The authors conducted a field experiment in a protected area to explore the effects of conformity to a social reference versus a comparable, but imposed, suggested donation. By keeping the intrinsic valuation of the good constant, they were able to explore the effect of these two treatments on self image.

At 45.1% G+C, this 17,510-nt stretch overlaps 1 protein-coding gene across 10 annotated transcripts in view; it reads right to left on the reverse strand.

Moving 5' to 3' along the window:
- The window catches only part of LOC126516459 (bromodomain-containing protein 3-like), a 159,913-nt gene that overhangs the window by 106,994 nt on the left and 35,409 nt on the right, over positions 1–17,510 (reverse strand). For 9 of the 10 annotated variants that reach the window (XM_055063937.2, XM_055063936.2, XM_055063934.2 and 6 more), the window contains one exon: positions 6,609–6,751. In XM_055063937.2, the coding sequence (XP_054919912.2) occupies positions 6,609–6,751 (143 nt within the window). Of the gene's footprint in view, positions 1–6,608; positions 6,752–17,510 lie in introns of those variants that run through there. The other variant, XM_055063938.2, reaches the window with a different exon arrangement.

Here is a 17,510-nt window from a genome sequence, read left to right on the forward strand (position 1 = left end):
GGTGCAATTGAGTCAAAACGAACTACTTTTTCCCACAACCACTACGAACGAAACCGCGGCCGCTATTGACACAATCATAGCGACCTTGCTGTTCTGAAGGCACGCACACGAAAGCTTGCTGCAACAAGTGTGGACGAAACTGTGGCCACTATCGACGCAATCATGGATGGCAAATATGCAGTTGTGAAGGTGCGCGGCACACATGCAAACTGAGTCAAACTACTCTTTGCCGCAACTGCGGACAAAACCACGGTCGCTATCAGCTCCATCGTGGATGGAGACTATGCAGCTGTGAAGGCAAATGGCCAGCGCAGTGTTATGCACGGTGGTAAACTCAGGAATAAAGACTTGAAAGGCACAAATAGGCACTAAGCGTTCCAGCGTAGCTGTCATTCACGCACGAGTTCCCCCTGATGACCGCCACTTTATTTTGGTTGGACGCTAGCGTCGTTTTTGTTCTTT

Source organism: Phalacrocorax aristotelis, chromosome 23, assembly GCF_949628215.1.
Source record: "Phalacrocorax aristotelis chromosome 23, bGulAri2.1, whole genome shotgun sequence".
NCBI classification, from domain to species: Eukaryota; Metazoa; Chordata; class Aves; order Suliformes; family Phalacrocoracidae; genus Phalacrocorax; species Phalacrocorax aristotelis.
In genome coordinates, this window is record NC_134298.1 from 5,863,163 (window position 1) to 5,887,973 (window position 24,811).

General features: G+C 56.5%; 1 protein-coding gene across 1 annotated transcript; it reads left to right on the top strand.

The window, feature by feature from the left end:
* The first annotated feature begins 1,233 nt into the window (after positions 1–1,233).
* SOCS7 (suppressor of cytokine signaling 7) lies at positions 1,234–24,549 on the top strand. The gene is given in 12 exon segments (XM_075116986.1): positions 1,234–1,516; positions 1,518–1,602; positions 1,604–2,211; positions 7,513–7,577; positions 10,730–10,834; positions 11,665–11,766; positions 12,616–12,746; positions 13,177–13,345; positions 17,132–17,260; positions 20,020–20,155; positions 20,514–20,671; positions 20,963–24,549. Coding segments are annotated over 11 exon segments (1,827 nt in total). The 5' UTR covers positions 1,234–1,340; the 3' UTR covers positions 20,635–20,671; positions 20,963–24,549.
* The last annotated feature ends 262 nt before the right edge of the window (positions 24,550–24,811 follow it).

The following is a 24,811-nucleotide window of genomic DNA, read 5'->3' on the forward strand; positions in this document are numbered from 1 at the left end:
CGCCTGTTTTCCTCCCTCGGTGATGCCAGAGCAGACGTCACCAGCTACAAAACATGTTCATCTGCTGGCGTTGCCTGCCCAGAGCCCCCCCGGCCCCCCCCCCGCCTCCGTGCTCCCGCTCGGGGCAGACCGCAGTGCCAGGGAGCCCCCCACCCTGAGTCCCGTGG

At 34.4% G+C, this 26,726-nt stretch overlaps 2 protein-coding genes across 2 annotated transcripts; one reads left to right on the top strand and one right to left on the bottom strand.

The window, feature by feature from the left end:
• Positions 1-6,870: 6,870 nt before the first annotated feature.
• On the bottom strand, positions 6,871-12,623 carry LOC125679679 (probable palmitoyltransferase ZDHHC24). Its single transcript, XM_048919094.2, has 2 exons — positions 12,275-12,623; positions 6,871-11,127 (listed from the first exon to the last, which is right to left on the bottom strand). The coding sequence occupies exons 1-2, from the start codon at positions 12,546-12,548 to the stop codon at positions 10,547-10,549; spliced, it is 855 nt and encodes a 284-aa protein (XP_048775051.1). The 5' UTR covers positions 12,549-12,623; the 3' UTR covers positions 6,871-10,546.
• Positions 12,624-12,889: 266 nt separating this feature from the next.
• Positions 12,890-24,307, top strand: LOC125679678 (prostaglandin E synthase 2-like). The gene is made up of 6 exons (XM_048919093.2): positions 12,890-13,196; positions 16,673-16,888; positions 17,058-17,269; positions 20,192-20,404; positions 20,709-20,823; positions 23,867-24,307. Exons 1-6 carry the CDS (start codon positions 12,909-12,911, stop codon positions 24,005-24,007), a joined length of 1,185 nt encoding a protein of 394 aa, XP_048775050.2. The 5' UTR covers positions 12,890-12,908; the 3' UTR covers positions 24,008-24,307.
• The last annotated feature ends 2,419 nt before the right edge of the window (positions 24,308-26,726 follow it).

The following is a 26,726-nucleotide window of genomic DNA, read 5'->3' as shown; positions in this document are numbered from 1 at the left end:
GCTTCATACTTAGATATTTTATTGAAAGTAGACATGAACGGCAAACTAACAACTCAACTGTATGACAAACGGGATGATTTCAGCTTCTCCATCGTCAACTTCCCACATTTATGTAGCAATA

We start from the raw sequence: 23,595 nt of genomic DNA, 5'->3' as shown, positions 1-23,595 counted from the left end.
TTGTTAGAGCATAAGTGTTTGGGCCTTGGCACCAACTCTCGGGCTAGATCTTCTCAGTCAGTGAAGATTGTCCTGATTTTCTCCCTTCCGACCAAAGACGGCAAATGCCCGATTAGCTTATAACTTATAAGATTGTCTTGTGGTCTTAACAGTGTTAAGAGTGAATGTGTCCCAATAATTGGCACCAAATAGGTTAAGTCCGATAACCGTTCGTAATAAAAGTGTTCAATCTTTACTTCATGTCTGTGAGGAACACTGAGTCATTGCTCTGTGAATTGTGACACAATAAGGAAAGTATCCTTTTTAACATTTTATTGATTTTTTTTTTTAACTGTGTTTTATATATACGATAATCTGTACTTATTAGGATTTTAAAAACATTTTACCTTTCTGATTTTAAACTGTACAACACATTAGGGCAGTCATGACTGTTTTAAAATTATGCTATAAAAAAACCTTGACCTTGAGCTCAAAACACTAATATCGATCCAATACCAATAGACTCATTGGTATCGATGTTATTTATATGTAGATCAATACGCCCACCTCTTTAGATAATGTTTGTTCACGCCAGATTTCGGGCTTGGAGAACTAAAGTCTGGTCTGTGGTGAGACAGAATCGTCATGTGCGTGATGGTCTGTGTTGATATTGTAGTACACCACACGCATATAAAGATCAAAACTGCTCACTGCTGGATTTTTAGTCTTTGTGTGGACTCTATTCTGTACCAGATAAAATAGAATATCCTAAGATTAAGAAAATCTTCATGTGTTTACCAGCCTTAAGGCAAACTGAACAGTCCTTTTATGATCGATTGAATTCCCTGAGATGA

Treatment 1 (conformity to a social reference), saw a significant increase in people donating and an increase in the average conditional and sample donations as the reference increased. They also observed an inflection point, where the share of donations and the conditional donation were reduced as the reference increased beyond a certain level. Treatment 2 (donation amount suggested) showed more people donating, but had lower conditional donations. They concluded that people use their peers as a reference to conform to, but partially reject an imposed suggestion on how to behave.
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